College students’ budgets contribute to closing of Berkeley clothing stores

Jamin Kim-Sanders/Staff

A sign advertising a 50-percent-off sale looks murky behind the scratched and dirtied display window, behind which stand two clothed mannequins surrounded by unclear accessories.

This storefront is familiar to some and still unknown to a vast majority of others: It belongs to the Berkeley branch of 2bella, the California apparel company, which opened its doors a year and a half ago and will close later this month.

At first glance, 2bella fits right in with the local gamut of Telegraph Avenue clothing businesses: a storefront backed by a company that already owns and operates multiple locations. But because of high prices mixed with low-quality pieces, the store had a hard time competing with the business models of other stores in the neighborhood.

2bella anticipated pricing as a barrier for students but hoped the foot traffic afforded by its Telegraph Avenue location would increase the number of items bought and make up for low-cost purchases. But the style didn’t resonate with the college clientele.

“If you look at their other stores, they’re in Laguna Beach, Lake Tahoe and in suburban areas that have more generally upwardly mobile visitors or customers,” said Stuart Baker, executive director of the Telegraph Business Improvement District. “This is the most intense college district that they’re located (in).”

Carola Summers, co-owner of 2bella, said the company hired an in-store merchandiser to study the customers. The merchandiser also bought the inventory for the store. But nothing stuck.

She added that, overall, sales have tripled to quadrupled since the half-off sale began.

“I think (the reason for low sales is) college budgets, because that’s what we hear pretty much every day,” Summers said.

Walk through campus and UC Berkeley students’ style is on display — an alternative look that manifests in the garden clogs and boyfriend jeans that pair so easily here. Student style is also flannels and Birkenstocks and so many other things. But the one thing Berkeley is not is colorful, chiffon and chic.

“Telegraph — Berkeley — has become one of the vintage capitals of the area, and there are a lot of people that will buy a vintage shirt or pair of pants but won’t buy vintage shoes,” said Marty Berg, owner of Bill’s, a footwear store on Telegraph Avenue, since 1974.

When Berg says “vintage,” he’s talking about used clothing, which, in recent years, has taken off. Mars, a used clothing store on Telegraph Avenue, has been a Berkeley mainstay since 1993. But it has also seen business slow in recent years.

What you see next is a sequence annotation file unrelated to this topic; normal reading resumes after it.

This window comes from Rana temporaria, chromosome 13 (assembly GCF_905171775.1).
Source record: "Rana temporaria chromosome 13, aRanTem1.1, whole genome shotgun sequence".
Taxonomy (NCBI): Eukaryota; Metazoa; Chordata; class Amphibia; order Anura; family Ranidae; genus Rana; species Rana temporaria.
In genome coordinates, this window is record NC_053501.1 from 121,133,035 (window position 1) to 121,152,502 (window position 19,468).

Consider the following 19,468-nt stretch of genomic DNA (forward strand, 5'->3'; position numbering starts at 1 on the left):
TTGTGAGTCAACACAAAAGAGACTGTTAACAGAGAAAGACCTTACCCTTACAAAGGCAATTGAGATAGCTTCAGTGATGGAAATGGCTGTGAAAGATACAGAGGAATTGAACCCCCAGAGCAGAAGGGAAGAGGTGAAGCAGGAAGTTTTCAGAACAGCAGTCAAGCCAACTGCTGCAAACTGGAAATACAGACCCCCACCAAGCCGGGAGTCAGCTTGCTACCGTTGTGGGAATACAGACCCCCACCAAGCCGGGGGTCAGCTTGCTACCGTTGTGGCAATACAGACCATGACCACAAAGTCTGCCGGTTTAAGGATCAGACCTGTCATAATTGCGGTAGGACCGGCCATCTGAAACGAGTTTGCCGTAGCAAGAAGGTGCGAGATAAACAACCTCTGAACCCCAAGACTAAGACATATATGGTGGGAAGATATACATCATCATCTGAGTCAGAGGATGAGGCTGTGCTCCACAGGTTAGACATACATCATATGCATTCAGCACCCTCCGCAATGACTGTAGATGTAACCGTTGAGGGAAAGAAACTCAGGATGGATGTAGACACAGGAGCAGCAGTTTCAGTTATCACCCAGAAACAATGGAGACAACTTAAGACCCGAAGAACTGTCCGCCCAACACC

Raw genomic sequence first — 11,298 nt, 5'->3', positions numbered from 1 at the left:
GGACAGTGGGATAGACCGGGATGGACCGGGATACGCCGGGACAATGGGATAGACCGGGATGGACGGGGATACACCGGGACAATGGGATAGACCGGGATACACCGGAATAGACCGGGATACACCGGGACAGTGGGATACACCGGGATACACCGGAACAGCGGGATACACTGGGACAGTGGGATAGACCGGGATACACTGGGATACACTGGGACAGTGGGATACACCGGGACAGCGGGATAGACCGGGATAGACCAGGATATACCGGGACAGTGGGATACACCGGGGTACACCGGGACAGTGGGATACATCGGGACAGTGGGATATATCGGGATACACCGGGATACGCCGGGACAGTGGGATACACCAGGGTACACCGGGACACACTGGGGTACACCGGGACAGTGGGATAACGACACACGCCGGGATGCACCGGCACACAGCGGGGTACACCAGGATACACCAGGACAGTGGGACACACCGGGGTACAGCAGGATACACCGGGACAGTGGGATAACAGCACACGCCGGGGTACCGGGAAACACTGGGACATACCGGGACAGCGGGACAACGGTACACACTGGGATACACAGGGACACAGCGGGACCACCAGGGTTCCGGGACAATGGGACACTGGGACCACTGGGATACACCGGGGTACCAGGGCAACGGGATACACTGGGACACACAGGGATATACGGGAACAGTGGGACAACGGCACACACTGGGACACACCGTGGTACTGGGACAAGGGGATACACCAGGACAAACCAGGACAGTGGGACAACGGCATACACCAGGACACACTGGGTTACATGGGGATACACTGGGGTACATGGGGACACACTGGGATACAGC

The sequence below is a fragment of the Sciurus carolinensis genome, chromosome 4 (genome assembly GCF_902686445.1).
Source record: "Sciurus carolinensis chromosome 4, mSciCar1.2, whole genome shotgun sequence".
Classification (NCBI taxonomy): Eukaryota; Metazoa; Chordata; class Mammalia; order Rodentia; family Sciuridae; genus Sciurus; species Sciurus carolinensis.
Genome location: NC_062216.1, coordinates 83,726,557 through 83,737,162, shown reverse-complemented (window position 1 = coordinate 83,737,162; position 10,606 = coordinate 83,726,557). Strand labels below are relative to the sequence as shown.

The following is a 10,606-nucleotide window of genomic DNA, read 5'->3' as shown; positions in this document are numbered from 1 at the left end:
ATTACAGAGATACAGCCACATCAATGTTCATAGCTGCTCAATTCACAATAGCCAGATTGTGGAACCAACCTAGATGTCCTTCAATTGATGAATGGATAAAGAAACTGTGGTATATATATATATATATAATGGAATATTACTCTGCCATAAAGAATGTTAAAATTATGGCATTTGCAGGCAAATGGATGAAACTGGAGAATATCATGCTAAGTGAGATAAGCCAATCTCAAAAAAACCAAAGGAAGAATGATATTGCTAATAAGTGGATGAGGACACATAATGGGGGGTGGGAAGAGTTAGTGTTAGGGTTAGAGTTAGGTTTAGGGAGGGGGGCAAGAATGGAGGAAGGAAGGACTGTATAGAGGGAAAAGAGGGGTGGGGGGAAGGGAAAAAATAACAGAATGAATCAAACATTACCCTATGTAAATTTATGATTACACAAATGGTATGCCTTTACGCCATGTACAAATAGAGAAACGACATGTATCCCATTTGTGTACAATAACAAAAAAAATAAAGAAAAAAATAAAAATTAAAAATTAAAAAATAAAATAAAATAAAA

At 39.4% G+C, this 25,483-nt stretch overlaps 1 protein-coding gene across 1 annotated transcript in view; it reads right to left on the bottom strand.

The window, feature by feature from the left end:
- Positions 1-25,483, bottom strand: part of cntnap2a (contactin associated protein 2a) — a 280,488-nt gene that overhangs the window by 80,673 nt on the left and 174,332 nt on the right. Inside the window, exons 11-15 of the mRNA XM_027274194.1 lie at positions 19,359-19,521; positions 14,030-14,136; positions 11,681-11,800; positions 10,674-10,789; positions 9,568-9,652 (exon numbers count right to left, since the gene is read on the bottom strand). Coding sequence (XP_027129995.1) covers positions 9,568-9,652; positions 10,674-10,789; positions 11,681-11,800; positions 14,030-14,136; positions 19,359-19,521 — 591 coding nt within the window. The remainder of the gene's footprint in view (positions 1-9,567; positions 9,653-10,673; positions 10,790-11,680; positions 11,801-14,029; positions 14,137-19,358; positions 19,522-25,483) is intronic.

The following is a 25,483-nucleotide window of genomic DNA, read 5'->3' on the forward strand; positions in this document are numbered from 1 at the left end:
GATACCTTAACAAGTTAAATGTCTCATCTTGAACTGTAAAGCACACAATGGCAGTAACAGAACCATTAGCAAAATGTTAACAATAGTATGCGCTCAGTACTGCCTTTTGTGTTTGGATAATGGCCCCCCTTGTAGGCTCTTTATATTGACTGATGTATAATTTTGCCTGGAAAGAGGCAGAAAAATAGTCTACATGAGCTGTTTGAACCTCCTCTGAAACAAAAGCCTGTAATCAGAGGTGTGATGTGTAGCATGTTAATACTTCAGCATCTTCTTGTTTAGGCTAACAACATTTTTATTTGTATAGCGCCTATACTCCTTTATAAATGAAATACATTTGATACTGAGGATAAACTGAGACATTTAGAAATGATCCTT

“A while back, people weren’t making a lot of money — they wanted to get a bargain,” said Ashley Gardner, store manager at Mars. “But now I think since minimum wage has gone up and people are doing better in the economy, they can afford to go to high-end places and not thrift.”

Gardner listed the items that sell well in the store, among them Levi’s denim, “crazy printed windbreakers,” printed men’s sweaters and florals. Flannels and tie-dye are also consistent sellers.

Two and half blocks away from Mars is Francesca’s, which opened in August 2014. It doesn’t carry the darker, thrifted tones of Mars. Instead, it is bursting with 1970s print riffs and inspired dresses. A huge display of shiny jewelry greets you on your way in.

Francesca’s Collection Inc. trades on the stock market and has more than 600 boutiques in the United States, according to its website. For this reason, the company can afford to flop on deck for a little while until it can gets back into good financial waters.

Alexandra Crockett, Francesca’s boutique store manager, said the store wouldn’t close if sales declined.

“We’ve never had that be an option,” she said.

Crockett said that clothing and jewelry account for approximately 50 percent of store profits, with the other half of sales made on the rest of their merchandise. Non-clothing items are mostly a coagulation of snarky shot glasses and sarcastic how-to books.

That’s like getting an “F” in clothes. The boutique is half-supported by add-ons, likely to offset the lack of clothing purchases.

When Heavenly Couture opened across the street from 2bella, Summers said she noticed a small decline in sales. More options — at very, very low prices — is what students seem to be looking for. And they’re not willing to spend on much else.

Elizabeth Moss covers fashion. Contact her at [email protected].